Drinking Liberally — Seattle

DLBottleIt’s Tuesday…and that means it’s Drinking Liberally night in Seattle. So please join us for an evening of politics under the influence at the Seattle Chapter of Drinking liberally.

We meet tonight and every Tuesday at the Roanoke Park Place Tavern, 2409 10th Ave E, Seattle. Our starting time is 8:00 pm, but some folks stop by earlier for dinner.

Can’t make it to Seattle tonight? Check out one of the other DL meetings happening this week. Tonight the Tri-Cities, Vancouver, WA, and Shelton chapters also meet. The Lakewood chapter meets on Wednesday. And on Thursday, the Tacoma chapter meets.

There are 190 chapters of Living Liberally, including eighteen in Washington state, four in Oregon and two in Idaho. Chances are excellent there’s a chapter meeting somewhere near you.

“No Consensus” Wins the Day at 37th LD Dems Endorsement Meeting

Incumbents didn’t do so well at tonight’s 37th Legislative District Democrats endorsement meeting, with port commissioner Courtney Gregoire and city council members Tim Burgess, Sally Bagshaw, and Bruce Harrell all failing to win endorsements. It was a particularly poor showing for Harrell in his home district (well, one of his homes, anyway). Lorena Gonzalez, running to fill Sally Clark’s vacated seat, was the only council candidate to win an endorsement. It was “no consensus” for everyone else.

All in all, the 37th LD Dems displayed a lot of discontent with Democratic incumbents.

Of course, the headline match was between Socialist incumbent Kshama Sawant and establishment Dem challenger Pamela Banks—or rather, between Banks and the vote for “no endorsement.” The rules prohibit the 37th from endorsing any candidate who refuses to claim to be a Democrat, and that left Sawant ineligible for endorsement. So Sawant backers pushed for a “no endorsement” vote.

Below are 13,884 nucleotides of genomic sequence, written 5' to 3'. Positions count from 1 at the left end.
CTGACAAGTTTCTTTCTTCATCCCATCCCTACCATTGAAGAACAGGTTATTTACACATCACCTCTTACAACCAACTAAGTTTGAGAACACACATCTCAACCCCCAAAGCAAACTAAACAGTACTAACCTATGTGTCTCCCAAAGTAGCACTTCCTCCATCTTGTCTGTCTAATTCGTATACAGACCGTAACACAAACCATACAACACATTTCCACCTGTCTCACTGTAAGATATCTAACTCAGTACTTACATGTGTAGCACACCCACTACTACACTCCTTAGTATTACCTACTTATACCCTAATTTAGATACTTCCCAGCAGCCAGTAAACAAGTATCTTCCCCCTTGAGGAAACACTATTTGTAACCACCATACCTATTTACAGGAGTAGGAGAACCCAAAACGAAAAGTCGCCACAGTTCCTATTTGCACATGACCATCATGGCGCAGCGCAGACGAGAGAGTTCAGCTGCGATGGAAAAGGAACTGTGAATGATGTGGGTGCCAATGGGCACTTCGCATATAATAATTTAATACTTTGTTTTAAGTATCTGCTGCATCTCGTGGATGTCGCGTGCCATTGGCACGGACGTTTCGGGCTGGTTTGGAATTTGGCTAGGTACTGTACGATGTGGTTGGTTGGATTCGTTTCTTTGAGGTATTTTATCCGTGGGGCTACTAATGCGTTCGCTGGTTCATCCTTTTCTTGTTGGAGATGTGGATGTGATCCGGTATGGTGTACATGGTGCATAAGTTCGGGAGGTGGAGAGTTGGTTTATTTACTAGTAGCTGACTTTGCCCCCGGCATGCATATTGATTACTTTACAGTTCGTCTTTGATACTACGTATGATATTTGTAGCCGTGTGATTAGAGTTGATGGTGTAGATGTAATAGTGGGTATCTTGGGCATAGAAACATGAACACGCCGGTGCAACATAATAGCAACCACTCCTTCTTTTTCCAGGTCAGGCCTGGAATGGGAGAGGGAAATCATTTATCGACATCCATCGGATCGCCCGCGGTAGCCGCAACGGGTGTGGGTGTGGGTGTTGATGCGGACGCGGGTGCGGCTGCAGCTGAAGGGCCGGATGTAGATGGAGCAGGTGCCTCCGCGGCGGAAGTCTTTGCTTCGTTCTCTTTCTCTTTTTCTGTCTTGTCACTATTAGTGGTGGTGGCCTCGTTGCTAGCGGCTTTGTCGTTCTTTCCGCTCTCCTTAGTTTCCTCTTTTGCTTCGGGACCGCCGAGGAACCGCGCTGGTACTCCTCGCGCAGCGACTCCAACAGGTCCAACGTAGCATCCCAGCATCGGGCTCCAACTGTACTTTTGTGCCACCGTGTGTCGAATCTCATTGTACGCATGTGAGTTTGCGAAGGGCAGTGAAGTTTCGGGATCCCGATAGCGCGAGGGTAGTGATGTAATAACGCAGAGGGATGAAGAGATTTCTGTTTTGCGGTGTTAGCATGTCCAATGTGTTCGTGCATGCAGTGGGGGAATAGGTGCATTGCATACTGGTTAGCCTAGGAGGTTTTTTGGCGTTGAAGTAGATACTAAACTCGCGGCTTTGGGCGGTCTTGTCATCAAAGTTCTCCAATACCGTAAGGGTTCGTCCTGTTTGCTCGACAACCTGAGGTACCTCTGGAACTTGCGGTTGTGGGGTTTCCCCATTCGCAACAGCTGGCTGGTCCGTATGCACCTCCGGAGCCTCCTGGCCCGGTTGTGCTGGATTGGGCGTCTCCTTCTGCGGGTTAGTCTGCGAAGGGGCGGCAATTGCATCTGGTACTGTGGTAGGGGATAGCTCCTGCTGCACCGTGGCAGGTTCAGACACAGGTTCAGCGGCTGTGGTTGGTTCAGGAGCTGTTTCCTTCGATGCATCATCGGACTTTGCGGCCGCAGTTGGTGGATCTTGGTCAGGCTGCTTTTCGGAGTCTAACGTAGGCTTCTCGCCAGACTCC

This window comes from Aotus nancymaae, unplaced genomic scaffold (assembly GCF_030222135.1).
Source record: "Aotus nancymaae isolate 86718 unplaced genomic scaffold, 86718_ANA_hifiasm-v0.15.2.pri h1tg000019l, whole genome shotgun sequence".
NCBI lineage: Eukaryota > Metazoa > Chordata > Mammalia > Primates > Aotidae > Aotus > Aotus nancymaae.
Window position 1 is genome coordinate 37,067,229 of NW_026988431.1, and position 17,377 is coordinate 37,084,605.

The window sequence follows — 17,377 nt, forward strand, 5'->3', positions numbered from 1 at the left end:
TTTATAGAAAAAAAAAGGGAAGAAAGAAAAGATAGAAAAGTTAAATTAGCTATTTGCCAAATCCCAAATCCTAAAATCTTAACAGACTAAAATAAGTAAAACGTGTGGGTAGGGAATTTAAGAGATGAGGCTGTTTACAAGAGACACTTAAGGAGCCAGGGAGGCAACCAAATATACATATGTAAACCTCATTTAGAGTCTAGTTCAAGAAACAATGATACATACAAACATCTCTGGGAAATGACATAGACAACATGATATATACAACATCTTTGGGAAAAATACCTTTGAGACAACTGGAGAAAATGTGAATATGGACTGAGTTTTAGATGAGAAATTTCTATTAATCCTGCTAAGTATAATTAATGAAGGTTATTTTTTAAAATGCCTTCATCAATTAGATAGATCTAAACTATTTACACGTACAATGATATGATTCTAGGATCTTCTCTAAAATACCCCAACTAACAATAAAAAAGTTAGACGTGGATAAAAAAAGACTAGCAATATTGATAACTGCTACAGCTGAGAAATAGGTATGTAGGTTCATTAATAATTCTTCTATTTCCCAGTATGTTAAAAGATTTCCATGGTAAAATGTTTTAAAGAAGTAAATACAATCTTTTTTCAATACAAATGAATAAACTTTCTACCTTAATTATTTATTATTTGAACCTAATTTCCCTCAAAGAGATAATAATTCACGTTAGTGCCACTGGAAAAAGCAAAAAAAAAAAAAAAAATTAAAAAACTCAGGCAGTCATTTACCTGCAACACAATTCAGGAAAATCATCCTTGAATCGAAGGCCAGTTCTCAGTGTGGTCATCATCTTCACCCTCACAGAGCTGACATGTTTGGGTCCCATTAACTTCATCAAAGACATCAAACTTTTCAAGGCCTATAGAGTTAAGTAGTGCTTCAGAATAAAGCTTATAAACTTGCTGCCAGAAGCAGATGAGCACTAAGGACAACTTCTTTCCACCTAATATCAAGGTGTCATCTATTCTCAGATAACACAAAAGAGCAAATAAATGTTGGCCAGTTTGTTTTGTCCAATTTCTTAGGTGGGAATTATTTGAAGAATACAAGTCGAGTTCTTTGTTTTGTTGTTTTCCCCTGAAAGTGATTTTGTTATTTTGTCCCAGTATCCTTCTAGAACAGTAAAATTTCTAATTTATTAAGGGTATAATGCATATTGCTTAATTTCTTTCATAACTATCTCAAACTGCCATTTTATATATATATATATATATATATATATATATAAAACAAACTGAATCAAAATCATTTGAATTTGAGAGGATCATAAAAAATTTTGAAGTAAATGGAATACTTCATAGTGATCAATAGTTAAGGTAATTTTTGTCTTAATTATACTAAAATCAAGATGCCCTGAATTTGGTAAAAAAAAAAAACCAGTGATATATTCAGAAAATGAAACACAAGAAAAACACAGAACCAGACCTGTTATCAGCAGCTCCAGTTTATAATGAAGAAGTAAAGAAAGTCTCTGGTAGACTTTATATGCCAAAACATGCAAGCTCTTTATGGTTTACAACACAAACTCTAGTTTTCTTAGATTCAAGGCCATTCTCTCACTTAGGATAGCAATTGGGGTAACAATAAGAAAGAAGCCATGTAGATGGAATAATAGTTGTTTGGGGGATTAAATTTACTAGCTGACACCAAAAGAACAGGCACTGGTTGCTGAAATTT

“No endorsement” led after three rounds, but not by the 60 percent margin necessary to win the day, so bizarrely, that led to a final “yes” or “no” vote on a dual endorsement for Banks and distant third, Rod Hearne. No crushed yes, leaving an official position of “no consensus.” (By the rules, a no consensus race can be reconsidered after the August primary.)

It was a victory of sorts for Sawant—a demonstration of her relatively strong support among active Democratic Party members. Establishment types like to soothe themselves with the idea that Sawant’s vocal support is a mirage: the result of the same 50 folks packing the room at every event, or something. But only dues-paying members and PCOs can vote at LD endorsement meetings. Sawant simply has a lot of support among rank and file Dems. And why shouldn’t she? No other candidate speaks more directly to Democrats on core Democratic issues than Sawant.

We’ll All Soon Be Drinking Our Own Pee, and We Have Ron Sims to Thank (No, Really, Thank You, Ron Sims)

Brightwater Reclaimed Water

Brightwater sewage treatment plant’s reclaimed water is 99.9% pure!

Much to William Shatner’s surprise, Washington State Governor Jay Inslee declared a statewide drought emergency last week, what with the state’s average snowpack only at 16 percent of normal and the national weather service predicting a hotter than usual summer.

Anticipating a decline in snowmelt, Seattle took advantage of winter rains to fill its reservoirs to above normal levels, so the city won’t likely face any water restrictions this summer, but our future water security is less certain. The mountain snowpack is by far our state’s largest reservoir, and as climate change shifts much of our winter precipitation from snow to rain, snowpack levels are expected to steadily decline over the coming the decades. But fortunately for the region, at least one of our leaders was thinking ahead.

At the time, former King County Executive Ron Sims was the target of a fair bit of criticism for the planning, execution, and cost of our state-of-the-art Brightwater sewage treatment facility, and one of the design decisions that added to the expense was its then-unneeded water reclamation capacity: up to 21 million gallons a day of Class A reclaimed water. Class A reclaimed water isn’t certified as potable, but it’s safe to drink, and it wouldn’t take much more processing to get it the rest of the way there. Diluted into the 140 million gallons a day Seattle Public Utilities currently delivers, we wouldn’t notice the difference at the tap, even as reclaimed water made up 15 percent of the supply.